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Fozzie

The moons going to illuminate Uranus tonight... apparently!

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No joke, just read this in my local paper..

https://www.yorkshirepost.co.uk/news/uranus-will-be-visible-in-yorkshire-s-sky-tonight-here-s-how-to-see-it-1-9416225/amp?__twitter_impression=true

Now if I'm being thick please tell me, goodness knows the wife derives pleasures from telling me so you might as well, but how can our moon light up Uranus... bit lost with that one. 

Edited by Fozzie

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Moons only about 20 degrees away so more likely to blot it out.

Dave

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Too many jokes, so little time...

This isn't the first time I have read something claiming that a big bright Moon makes it easier to see planets. I have no idea why that would be but will have a look tonight, assuming this also works from North Derbyshire and is not just a Yorkshire-based phenomenon? :lol:

Edited by DRT
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Only about 20 degrees apart so it'll probably wash it out.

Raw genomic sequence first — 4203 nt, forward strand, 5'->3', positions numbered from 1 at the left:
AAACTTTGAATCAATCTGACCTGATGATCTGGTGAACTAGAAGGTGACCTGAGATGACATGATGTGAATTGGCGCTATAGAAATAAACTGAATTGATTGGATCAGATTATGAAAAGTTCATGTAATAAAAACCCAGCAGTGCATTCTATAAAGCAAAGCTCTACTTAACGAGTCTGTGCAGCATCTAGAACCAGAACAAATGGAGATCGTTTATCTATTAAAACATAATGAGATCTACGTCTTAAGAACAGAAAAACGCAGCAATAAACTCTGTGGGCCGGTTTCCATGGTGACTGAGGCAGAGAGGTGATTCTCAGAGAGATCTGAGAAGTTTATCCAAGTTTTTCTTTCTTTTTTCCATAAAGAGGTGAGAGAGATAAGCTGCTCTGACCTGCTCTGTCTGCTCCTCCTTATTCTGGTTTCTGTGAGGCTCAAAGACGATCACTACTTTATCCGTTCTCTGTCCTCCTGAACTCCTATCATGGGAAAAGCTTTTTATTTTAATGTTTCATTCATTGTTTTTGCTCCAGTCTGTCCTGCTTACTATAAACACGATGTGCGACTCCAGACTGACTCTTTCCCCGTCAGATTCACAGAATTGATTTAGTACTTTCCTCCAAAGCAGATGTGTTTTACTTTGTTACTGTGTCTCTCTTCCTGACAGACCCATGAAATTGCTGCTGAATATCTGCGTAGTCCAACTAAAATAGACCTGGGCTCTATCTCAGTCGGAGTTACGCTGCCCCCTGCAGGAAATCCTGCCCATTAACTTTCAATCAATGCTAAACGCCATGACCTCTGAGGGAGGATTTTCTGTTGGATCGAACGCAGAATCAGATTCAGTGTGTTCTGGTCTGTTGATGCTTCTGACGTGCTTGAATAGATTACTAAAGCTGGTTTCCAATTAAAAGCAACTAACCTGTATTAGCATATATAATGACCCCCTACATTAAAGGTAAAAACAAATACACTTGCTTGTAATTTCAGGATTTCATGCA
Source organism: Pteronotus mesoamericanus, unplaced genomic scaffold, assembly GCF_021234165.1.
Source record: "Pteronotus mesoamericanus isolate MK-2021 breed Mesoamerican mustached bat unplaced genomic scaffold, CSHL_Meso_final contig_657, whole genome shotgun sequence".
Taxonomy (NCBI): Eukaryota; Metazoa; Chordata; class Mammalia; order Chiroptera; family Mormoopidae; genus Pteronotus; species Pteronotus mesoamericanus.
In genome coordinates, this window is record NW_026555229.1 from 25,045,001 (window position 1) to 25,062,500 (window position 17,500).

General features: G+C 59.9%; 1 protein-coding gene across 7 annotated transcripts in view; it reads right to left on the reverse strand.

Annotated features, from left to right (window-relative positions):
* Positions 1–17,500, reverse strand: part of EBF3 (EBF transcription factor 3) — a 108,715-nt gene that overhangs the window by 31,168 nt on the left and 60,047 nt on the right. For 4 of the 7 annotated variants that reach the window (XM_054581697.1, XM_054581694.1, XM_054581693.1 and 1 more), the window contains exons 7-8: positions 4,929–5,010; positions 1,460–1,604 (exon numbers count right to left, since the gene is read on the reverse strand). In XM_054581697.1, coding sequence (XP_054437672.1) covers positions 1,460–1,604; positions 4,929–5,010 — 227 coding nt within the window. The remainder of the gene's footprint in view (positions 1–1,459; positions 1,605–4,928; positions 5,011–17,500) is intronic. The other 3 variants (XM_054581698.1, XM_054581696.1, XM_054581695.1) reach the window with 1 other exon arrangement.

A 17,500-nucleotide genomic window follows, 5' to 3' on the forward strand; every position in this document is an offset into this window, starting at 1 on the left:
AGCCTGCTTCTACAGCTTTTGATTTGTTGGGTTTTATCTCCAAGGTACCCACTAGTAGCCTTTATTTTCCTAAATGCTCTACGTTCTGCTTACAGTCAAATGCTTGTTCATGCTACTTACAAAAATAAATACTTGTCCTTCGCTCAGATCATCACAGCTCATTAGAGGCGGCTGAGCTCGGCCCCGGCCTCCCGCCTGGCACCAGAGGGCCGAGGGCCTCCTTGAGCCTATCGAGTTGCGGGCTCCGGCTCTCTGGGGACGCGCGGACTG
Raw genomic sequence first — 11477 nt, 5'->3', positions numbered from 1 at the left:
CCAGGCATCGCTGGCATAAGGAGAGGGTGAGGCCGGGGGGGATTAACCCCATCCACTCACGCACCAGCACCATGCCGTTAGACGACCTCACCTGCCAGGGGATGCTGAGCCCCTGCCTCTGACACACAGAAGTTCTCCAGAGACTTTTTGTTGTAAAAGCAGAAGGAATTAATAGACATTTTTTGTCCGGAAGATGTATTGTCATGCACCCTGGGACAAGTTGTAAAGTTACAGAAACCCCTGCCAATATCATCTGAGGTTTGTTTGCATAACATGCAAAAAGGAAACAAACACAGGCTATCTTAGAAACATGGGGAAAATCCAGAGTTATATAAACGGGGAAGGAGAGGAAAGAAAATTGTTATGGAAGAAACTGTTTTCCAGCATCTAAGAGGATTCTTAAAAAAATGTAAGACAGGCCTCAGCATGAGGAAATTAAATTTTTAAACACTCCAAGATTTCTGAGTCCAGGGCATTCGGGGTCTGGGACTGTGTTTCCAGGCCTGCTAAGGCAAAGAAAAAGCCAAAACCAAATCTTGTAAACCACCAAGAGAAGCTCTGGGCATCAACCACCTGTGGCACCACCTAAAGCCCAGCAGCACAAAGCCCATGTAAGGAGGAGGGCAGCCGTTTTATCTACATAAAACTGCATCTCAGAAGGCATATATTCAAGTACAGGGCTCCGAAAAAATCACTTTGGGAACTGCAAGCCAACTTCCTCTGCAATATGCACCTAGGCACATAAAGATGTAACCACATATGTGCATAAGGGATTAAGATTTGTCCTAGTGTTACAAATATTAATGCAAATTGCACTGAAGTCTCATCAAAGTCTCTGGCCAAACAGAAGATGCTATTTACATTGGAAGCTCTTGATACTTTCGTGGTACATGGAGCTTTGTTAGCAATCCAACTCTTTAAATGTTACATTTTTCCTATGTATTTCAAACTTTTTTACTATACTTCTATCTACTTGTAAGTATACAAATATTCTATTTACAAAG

Dave

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17 minutes ago, DRT said:

Too many jokes, so little time...

This isn't the first time I have read something claiming that a big bright Moon makes it easier to see planets. I have no idea why that would be but will have a look tonight, assuming this also works from North Derbyshire and is not just a Yorkshire-based phenomenon? :lol:

This is in fact true. Planets, at least the bright ones, benefit from moonlight to reveal details that tend to be swamped by their native brightness. It helps sometimes to keep the light on in an observatory. No help with spotting faint moons though.

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Sounds like more nonsense to me. I can only think it is because the moon is easy to find, and Uranus is relatively close, still not that close though.

I would love to see the light ray diagram showing how the moon is lighting up Uranus though ;)

 

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8 minutes ago, Peter Drew said:

This is in fact true. Planets, at least the bright ones, benefit from moonlight to reveal details that tend to be swamped by their native brightness. It helps sometimes to keep the light on in an observatory. No help with spotting faint moons though.